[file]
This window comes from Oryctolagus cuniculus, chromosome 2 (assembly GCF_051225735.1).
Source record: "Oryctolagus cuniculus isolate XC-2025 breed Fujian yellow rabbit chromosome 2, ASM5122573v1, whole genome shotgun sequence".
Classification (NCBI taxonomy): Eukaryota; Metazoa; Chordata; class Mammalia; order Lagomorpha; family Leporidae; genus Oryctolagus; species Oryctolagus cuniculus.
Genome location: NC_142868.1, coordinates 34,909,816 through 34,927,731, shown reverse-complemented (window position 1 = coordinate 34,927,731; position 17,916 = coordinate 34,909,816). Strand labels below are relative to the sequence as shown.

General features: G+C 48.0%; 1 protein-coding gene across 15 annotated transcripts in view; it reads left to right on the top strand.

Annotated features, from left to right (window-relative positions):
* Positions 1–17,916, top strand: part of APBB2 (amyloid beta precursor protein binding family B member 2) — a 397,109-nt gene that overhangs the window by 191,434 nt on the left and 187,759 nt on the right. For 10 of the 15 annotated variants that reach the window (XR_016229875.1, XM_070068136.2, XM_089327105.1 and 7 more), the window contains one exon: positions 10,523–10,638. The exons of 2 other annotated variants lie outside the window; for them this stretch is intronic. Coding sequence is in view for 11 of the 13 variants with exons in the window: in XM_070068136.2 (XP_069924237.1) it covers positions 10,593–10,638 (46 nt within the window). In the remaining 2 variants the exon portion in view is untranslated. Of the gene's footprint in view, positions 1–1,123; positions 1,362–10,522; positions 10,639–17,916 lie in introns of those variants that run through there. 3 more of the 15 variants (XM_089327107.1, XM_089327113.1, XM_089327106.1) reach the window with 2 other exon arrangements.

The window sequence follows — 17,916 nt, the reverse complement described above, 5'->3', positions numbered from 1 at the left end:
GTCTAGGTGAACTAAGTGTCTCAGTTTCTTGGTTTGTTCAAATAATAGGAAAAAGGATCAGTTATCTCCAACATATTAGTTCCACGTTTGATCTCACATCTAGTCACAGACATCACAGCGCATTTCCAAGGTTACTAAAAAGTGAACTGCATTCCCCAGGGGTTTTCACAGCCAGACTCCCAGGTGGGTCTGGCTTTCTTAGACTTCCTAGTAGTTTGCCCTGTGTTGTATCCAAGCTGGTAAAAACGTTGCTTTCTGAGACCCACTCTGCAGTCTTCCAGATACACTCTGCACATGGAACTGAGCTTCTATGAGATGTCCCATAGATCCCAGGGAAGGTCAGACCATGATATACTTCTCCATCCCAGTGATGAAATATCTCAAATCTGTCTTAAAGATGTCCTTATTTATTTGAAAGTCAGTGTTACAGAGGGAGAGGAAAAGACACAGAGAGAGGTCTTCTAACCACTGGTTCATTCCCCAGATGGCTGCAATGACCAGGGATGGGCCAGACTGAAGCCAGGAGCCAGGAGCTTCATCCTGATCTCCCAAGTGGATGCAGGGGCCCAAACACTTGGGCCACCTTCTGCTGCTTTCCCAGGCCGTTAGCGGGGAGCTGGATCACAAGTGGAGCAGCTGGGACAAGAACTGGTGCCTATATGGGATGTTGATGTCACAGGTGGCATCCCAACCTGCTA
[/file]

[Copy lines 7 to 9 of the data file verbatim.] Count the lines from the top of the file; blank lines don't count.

* Positions 1–17,916, top strand: part of APBB2 (amyloid beta precursor protein binding family B member 2) — a 397,109-nt gene that overhangs the window by 191,434 nt on the left and 187,759 nt on the right. For 10 of the 15 annotated variants that reach the window (XR_016229875.1, XM_070068136.2, XM_089327105.1 and 7 more), the window contains one exon: positions 10,523–10,638. The exons of 2 other annotated variants lie outside the window; for them this stretch is intronic. Coding sequence is in view for 11 of the 13 variants with exons in the window: in XM_070068136.2 (XP_069924237.1) it covers positions 10,593–10,638 (46 nt within the window). In the remaining 2 variants the exon portion in view is untranslated. Of the gene's footprint in view, positions 1–1,123; positions 1,362–10,522; positions 10,639–17,916 lie in introns of those variants that run through there. 3 more of the 15 variants (XM_089327107.1, XM_089327113.1, XM_089327106.1) reach the window with 2 other exon arrangements.

The window sequence follows — 17,916 nt, the reverse complement described above, 5'->3', positions numbered from 1 at the left end:
GTCTAGGTGAACTAAGTGTCTCAGTTTCTTGGTTTGTTCAAATAATAGGAAAAAGGATCAGTTATCTCCAACATATTAGTTCCACGTTTGATCTCACATCTAGTCACAGACATCACAGCGCATTTCCAAGGTTACTAAAAAGTGAACTGCATTCCCCAGGGGTTTTCACAGCCAGACTCCCAGGTGGGTCTGGCTTTCTTAGACTTCCTAGTAGTTTGCCCTGTGTTGTATCCAAGCTGGTAAAAACGTTGCTTTCTGAGACCCACTCTGCAGTCTTCCAGATACACTCTGCACATGGAACTGAGCTTCTATGAGATGTCCCATAGATCCCAGGGAAGGTCAGACCATGATATACTTCTCCATCCCAGTGATGAAATATCTCAAATCTGTCTTAAAGATGTCCTTATTTATTTGAAAGTCAGTGTTACAGAGGGAGAGGAAAAGACACAGAGAGAGGTCTTCTAACCACTGGTTCATTCCCCAGATGGCTGCAATGACCAGGGATGGGCCAGACTGAAGCCAGGAGCCAGGAGCTTCATCCTGATCTCCCAAGTGGATGCAGGGGCCCAAACACTTGGGCCACCTTCTGCTGCTTTCCCAGGCCGTTAGCGGGGAGCTGGATCACAAGTGGAGCAGCTGGGACAAGAACTGGTGCCTATATGGGATGTTGATGTCACAGGTGGCATCCCAACCTGCTA